Misfit in Love (Saints and Misfits #2) by S. K. Ali

I went along with it all because of my love for Sarah. I wanted to surprise her with something spectacular, something theatrical, even though she’s Syrian American, Arab, and not desi herself. Even if she doesn’t understand all the mehndi party traditions, I’m banking on the drama factor to wow her.

Honestly, she’s been like a sister to me from the moment I confided my pain about the assault to her, so she needs to be blessed with an abundance of mirrored cushions artfully arranged, and a slew of Persian rugs littered with fake flickering candles.

“Why would I go in there? There’s a big sign on that door that says ‘No Sarahs Allowed,’ ” she says, her laugh turning to a frown as she opens a box to reveal bright blue party horns.

“What are those for?” I rifle my hands through the tassely, crinkly foil in the box, frowning too.

Sarah hefts another box up that’s labeled For Decorating and reveals its contents. “Look at this. Balloons. For making animals.”

“Like a clown does?”

Sarah nods and stares at me in pain. “This is why I came up early. With my brother and my cousin Haytham. You met Haytham, right? From Arkansas?”

“Yep. I sure did.”

“We drove up the minute I handed in my final assignments, Janna. Because I found out only this week that things have gotten out of hand.” Sarah frowns full blown now and directs it at me. “And you didn’t even stop it.”

“Me?” I make a scowly face back at her, confused. “Didn’t stop what?”

“How crazy this wedding has become. It was just supposed to be a simple nikah. A family-and-friends thing by the lake. That’s what your dad said.” She suddenly sounds like a completely different Sarah, frustrated and despondent. “That’s what he promised back in April. Remember? After the fight?”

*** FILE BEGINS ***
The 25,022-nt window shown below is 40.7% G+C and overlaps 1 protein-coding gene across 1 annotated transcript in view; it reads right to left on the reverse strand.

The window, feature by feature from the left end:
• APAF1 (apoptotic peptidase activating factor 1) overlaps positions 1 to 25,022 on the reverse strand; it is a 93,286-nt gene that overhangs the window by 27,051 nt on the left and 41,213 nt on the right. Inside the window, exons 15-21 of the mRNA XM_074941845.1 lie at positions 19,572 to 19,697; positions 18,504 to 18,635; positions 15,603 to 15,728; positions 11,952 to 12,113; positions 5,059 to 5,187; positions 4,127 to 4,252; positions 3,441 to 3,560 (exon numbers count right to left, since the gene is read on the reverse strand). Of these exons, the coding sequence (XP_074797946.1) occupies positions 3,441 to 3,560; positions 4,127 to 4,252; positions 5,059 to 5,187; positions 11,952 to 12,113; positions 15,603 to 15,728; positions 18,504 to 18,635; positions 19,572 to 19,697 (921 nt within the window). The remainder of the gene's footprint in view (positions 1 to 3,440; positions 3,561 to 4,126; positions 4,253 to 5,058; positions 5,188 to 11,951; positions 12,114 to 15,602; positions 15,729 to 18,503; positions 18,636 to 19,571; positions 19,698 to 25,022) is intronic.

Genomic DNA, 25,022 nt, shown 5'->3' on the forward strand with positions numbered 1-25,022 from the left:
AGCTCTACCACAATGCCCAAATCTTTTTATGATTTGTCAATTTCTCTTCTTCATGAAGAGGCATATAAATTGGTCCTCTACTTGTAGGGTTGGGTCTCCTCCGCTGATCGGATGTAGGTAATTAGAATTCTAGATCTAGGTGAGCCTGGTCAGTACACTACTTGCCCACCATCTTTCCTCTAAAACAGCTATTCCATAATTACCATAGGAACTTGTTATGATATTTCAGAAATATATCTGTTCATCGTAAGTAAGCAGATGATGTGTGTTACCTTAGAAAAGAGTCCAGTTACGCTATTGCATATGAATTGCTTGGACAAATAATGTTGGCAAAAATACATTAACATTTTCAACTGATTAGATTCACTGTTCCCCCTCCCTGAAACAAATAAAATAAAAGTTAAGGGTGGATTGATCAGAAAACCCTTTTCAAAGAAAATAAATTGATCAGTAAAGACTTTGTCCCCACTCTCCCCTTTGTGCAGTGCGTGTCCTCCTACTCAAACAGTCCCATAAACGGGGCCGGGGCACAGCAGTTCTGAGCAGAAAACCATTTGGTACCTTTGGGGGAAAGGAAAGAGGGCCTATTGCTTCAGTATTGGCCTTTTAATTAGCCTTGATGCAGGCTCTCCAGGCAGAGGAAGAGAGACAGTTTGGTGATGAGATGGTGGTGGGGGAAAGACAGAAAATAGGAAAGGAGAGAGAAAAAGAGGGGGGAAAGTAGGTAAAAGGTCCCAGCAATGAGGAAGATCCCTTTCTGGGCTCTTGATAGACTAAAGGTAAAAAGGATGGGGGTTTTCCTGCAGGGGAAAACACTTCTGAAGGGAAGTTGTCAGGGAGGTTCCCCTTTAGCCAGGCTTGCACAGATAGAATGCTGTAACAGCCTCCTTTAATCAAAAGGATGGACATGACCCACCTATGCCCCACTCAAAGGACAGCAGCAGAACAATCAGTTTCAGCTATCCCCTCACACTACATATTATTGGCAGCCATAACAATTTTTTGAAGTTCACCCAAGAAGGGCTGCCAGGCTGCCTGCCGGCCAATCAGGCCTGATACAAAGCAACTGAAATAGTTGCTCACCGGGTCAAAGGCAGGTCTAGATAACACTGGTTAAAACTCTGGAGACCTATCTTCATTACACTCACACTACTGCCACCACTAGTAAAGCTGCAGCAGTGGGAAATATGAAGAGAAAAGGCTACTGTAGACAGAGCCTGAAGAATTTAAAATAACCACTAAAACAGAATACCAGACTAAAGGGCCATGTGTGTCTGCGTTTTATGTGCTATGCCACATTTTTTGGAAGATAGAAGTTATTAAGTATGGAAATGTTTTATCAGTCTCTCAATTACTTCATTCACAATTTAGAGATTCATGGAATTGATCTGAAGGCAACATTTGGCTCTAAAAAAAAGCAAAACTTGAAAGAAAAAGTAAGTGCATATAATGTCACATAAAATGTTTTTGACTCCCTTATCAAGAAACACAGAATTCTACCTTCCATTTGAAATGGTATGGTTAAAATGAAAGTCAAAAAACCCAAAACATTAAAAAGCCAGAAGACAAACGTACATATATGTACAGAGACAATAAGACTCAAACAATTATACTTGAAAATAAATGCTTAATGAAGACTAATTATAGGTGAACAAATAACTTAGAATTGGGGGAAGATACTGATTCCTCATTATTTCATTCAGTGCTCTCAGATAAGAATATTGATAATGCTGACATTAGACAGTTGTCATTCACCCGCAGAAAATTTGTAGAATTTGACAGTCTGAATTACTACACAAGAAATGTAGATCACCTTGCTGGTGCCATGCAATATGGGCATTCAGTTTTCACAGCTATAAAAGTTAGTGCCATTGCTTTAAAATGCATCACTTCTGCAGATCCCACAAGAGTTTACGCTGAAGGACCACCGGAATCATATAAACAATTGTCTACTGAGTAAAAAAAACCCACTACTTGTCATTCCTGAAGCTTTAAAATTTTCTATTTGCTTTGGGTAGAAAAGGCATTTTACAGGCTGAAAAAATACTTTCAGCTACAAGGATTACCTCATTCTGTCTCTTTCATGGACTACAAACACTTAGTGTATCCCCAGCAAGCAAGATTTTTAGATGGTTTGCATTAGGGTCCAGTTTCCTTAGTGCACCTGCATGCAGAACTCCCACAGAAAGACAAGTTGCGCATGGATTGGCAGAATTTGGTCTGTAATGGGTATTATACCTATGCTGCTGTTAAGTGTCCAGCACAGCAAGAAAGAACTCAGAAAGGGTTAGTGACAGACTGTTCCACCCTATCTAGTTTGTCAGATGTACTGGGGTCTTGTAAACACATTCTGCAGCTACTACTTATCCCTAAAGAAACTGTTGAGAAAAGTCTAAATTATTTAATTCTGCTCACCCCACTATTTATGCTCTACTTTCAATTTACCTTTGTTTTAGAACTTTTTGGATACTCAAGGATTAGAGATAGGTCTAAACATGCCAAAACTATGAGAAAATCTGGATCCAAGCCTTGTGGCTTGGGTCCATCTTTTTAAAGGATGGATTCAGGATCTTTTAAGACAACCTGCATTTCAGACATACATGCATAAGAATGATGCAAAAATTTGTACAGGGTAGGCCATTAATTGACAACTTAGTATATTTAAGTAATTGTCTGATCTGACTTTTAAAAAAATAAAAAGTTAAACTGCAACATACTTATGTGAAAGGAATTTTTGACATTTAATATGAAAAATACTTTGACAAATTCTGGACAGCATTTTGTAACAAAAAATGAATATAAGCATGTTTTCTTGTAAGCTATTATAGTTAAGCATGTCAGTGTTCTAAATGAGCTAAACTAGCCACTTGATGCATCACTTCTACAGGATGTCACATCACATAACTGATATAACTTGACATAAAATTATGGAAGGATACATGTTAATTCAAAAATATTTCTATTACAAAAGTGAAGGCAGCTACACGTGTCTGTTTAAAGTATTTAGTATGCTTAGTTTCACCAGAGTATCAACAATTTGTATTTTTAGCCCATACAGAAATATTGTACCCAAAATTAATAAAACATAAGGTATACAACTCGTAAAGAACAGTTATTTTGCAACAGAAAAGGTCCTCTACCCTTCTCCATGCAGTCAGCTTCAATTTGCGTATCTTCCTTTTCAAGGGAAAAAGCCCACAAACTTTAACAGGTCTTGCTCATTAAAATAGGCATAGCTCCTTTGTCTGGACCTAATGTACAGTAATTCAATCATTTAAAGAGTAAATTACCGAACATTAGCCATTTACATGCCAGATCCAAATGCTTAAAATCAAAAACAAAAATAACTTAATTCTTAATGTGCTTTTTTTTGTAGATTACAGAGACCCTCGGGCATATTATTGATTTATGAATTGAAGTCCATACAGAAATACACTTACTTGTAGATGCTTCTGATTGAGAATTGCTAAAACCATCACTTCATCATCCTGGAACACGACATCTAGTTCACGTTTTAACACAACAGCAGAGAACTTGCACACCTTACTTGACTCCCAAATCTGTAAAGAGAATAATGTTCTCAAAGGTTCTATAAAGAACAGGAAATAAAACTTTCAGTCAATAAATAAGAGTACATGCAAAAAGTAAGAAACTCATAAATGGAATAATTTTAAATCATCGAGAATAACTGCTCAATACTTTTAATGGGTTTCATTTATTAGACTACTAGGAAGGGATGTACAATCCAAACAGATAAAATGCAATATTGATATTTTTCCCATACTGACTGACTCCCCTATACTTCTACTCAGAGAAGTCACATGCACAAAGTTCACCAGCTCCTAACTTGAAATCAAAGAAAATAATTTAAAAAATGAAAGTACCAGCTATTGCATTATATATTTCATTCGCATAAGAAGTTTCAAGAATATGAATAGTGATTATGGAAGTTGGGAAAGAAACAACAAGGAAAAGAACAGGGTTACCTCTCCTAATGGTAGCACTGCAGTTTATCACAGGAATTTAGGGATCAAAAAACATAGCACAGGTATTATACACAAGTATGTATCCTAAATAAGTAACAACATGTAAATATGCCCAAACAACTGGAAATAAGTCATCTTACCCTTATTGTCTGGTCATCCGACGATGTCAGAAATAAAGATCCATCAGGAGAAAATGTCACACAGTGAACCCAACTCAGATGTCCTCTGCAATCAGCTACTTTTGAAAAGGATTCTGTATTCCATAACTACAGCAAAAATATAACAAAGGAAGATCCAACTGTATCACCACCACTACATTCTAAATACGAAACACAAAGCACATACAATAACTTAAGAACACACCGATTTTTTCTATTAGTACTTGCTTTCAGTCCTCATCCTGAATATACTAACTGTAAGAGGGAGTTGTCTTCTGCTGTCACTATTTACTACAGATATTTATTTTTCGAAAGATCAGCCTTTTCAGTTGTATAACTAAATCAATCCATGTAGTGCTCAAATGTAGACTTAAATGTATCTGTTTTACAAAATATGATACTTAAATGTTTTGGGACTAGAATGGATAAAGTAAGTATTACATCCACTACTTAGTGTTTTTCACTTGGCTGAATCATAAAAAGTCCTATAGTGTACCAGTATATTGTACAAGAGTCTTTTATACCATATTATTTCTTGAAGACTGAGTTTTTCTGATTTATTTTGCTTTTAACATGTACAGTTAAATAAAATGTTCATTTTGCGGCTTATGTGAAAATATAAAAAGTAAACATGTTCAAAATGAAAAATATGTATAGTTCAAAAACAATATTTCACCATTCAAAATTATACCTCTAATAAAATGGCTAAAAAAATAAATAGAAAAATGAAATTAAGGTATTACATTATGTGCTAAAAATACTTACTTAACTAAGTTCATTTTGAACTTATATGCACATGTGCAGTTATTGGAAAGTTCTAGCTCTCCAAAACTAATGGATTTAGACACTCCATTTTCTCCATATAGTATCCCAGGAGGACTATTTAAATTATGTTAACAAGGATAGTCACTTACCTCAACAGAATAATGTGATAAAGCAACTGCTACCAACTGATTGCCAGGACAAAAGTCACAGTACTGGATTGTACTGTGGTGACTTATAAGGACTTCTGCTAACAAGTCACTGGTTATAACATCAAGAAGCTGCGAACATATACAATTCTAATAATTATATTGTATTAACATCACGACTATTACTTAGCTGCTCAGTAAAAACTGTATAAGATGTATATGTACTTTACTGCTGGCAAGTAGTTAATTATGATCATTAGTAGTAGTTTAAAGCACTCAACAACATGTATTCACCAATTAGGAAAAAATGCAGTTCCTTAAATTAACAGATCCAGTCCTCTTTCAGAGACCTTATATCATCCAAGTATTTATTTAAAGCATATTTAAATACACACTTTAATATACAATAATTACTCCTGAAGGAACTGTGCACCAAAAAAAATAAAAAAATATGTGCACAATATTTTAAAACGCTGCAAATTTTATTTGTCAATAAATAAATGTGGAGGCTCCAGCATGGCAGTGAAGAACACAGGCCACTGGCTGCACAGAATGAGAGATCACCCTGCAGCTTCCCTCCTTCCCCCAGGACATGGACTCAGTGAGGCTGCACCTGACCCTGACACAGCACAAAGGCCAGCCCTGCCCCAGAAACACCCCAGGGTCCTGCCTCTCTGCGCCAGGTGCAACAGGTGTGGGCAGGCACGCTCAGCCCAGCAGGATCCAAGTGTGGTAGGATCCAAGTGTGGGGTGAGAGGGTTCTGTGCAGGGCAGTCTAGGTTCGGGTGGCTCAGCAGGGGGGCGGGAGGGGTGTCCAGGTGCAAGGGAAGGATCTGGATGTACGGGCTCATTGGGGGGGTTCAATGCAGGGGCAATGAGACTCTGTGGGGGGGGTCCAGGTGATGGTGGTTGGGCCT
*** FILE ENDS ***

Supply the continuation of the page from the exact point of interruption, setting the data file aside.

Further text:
Oh yeah. The fight.

Chapter Three


Muhammad: I got into law school at Stanford! And since Sarah’s also doing her PhD there, it’s perfect!

Sarah’s father: Oh no, not so fast, young man.

Dad: Why? He’s finally settling down to a real degree, after his aimless ways. I even moved out here to the less expensive countryside so that I can help fund his education again. And Janna’s, too.

Me: Thanks, Dad. Although I got a scholarship to college—but if you’d pay my dorm fees, that would be great!

Muhammad: We’re talking about me here.

Sarah: And me.

Sarah’s mother: There’s no way we will have you two going off to Stanford together without getting your nikah done.

Dad: Let’s get their nikah done, then.

Mom: We can have it at the Eastspring mosque with my brother the imam officiating.

Me: Aw, I love Amu! Yes, I like this idea.

Sarah’s mother: Yes, let us do the katb el-kitab with just family and friends. At the mosque where the kids met each other.

Mom: Yes, just warm and casual.

Me: Yay, so then I can wear jeans!

Dawud, Sarah’s little brother: Can I wear my Pokémon shirt?

Sarah: But what about everyone we want to see at the wedding? Like our friends from Chicago?

Sarah’s father: We will do the real wedding next year. The official reception. I’ll host it, and it will be how you like it.

Sarah: You mean with a tasteful matte-gold-and-gray color scheme?

Sarah’s mother: Yes, and we’ll fly in all our relatives.

Mom: Yes, then Teta can fly in, too. For the nikah this year, we’ll share dates and simple food.

Sarah’s mother: Yes, it will be simple and sweet.

Mom: I can make basbousa.

Sarah’s mother: I can order baklava.

Mom: Then, as a family, we can go out to dinner at a restaurant of the kids’ choosing.

Dad: I have an idea.

Everyone: Yes?

Dad: Why don’t we treat our children properly? Instead of like their union is a sneaky secret? Why don’t we honor them with a real nikah party? I’ll host it on my property with a large backyard overlooking the lake and an adjacent field that can park a lot of cars. Then they’ll know that they’re loved from BOTH sides of the family. What about that?

Sarah’s father: You think we’re doing the nikah like it’s a shameful secret?

Sarah’s mother: You think we don’t know how to treat our daughter properly?

Sarah’s father: Have you even seen the wedding we’re going to throw them next year? How great it’s going to be? How many people we will feed and how beautiful the decorations will be?